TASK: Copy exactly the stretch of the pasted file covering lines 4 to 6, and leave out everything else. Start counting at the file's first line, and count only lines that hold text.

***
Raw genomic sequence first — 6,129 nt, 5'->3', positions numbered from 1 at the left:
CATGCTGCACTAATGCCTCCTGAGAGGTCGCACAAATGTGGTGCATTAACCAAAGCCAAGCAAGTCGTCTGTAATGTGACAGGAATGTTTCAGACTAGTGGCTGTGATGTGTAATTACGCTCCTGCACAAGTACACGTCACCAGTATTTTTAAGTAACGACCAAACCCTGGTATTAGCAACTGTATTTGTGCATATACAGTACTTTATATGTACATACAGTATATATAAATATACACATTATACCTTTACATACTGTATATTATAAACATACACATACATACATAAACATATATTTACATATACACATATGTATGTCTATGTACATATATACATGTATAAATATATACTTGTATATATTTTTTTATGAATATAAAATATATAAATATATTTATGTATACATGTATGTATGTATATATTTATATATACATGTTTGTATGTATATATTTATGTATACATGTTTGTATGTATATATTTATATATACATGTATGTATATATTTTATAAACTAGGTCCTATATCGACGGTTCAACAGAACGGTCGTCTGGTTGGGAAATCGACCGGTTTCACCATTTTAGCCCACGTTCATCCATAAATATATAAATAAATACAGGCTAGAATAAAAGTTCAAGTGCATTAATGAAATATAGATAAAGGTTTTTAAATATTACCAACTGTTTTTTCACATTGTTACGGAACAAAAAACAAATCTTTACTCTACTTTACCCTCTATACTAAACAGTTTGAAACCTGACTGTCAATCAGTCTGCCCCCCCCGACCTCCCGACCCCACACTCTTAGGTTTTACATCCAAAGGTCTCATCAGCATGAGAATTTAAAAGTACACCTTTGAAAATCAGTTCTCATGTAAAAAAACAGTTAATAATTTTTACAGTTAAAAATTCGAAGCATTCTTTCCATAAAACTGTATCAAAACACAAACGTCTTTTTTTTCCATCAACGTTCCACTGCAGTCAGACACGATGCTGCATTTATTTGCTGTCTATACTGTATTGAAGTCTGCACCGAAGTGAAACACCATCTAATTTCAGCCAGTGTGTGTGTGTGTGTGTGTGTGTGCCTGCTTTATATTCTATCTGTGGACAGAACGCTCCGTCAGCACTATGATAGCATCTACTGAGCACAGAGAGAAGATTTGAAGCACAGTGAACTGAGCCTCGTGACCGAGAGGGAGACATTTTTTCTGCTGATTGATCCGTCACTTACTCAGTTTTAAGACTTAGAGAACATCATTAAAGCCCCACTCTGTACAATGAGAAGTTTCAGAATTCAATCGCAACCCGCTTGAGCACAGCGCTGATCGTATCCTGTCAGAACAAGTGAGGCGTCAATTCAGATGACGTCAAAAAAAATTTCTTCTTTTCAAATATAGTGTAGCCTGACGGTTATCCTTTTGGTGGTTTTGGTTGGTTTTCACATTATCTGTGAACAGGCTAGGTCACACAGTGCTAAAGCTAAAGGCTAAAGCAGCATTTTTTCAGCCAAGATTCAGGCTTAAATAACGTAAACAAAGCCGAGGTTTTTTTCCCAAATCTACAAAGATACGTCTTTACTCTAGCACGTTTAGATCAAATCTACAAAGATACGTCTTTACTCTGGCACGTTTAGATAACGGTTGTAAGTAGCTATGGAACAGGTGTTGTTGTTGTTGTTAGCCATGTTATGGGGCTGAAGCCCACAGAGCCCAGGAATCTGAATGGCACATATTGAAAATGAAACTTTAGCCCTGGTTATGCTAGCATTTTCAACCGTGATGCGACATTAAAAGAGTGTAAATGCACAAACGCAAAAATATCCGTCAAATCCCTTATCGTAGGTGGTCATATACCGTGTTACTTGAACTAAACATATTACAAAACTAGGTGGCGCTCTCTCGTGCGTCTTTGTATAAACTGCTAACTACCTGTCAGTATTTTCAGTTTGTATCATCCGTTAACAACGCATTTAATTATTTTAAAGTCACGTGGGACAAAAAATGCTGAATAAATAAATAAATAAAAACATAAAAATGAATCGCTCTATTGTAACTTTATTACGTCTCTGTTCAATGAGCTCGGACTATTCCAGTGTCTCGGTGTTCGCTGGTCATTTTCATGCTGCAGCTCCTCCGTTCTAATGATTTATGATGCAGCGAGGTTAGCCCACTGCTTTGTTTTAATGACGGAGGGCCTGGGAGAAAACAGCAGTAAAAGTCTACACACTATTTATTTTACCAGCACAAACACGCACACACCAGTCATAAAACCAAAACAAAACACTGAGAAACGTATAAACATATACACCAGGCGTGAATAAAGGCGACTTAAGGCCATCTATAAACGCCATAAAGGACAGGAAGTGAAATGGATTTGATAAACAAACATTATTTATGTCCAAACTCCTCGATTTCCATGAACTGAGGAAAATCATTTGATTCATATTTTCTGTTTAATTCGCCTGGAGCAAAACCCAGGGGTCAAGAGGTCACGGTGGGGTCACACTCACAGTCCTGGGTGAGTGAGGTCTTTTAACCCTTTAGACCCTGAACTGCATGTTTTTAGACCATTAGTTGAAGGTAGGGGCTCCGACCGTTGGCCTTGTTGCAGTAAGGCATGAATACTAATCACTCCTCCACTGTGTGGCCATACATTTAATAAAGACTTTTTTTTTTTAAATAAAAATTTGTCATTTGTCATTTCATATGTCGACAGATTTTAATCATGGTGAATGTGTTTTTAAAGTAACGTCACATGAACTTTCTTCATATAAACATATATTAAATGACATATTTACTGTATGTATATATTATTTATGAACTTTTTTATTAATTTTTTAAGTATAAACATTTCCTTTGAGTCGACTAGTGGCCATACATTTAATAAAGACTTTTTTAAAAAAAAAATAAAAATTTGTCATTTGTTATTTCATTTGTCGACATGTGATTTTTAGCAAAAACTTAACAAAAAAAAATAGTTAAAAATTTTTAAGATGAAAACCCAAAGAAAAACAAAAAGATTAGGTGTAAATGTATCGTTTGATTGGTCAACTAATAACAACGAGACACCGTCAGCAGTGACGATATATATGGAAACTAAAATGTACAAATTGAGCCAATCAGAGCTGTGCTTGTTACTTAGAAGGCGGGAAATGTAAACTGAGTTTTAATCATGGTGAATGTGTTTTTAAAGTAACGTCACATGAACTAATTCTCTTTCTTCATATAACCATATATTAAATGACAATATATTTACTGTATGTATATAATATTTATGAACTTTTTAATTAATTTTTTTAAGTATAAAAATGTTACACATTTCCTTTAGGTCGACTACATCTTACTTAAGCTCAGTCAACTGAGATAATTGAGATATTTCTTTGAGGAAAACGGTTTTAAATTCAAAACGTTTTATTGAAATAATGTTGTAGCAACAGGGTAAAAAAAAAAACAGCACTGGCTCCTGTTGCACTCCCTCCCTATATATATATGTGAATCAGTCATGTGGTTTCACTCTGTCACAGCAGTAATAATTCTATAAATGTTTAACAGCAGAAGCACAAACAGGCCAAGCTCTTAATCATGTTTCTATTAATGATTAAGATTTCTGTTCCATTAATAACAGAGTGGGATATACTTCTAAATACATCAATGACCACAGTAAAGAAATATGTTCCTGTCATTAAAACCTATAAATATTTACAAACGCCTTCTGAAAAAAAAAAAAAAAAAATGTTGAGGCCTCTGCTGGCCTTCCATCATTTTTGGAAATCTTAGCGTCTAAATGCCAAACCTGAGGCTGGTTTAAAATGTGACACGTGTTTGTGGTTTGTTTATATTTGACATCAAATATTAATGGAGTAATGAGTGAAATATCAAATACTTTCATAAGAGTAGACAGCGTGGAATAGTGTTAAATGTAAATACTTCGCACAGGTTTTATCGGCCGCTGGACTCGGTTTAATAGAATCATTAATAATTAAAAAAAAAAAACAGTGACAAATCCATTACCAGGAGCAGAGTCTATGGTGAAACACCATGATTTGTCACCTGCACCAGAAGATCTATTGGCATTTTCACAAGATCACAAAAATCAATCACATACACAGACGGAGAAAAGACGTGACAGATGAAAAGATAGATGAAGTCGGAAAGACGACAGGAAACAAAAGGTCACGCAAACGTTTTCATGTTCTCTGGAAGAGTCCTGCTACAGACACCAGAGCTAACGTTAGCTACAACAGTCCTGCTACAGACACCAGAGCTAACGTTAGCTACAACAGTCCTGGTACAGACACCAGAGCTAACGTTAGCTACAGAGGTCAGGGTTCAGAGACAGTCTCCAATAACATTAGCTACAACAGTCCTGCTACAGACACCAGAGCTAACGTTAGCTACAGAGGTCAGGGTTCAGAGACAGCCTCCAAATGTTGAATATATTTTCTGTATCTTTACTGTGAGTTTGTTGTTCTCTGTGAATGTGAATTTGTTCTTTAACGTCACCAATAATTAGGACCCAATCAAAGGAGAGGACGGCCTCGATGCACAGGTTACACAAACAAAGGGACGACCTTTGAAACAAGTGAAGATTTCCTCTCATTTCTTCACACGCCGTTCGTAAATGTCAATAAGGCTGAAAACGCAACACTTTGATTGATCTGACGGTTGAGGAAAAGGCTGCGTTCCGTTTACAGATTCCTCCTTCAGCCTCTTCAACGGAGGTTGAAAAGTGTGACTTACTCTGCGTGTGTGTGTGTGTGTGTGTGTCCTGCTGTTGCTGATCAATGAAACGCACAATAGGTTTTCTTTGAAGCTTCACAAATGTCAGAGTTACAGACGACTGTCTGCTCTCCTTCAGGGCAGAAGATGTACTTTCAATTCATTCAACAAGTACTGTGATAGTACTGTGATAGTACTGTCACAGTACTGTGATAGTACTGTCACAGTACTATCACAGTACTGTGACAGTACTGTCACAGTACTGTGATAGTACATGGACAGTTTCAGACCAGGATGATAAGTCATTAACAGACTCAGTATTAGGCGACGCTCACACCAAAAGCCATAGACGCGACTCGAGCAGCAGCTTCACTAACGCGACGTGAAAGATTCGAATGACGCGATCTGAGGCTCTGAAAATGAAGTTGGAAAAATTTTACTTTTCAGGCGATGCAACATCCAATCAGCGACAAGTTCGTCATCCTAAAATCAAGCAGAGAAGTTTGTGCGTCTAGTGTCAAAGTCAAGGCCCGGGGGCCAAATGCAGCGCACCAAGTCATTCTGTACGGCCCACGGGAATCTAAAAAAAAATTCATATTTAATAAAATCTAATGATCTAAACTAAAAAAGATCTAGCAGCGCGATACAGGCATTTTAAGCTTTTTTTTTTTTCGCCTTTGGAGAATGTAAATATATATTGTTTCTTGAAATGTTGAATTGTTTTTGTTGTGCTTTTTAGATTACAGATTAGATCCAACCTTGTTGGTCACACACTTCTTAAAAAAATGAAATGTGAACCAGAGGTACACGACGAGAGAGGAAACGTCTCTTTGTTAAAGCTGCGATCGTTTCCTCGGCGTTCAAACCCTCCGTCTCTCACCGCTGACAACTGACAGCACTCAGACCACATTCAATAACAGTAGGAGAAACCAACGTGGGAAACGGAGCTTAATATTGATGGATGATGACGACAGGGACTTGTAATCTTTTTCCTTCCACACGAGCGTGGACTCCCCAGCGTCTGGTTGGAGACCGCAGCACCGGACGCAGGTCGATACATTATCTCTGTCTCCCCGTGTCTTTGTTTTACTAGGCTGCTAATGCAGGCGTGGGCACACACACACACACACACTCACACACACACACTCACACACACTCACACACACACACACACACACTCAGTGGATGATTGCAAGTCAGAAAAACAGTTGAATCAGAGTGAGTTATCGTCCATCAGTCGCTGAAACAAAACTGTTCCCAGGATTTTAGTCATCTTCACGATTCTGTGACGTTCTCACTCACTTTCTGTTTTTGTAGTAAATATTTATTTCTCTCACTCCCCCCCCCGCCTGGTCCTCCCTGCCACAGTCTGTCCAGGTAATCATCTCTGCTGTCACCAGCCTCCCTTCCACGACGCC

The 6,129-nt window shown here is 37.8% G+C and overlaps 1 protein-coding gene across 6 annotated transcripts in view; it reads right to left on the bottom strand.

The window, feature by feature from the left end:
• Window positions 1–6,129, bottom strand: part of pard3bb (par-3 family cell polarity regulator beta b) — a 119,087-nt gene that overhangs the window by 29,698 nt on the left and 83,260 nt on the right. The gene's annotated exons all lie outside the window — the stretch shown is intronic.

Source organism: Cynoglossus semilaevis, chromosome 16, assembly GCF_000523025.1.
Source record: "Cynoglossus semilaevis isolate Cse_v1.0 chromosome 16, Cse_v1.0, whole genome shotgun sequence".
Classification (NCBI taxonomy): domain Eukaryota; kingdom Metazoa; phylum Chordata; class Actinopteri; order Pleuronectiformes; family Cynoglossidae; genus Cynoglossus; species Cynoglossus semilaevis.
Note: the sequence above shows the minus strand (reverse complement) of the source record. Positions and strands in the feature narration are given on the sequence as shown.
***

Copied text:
The window, feature by feature from the left end:
• Window positions 1–6,129, bottom strand: part of pard3bb (par-3 family cell polarity regulator beta b) — a 119,087-nt gene that overhangs the window by 29,698 nt on the left and 83,260 nt on the right. The gene's annotated exons all lie outside the window — the stretch shown is intronic.

Source organism: Cynoglossus semilaevis, chromosome 16, assembly GCF_000523025.1.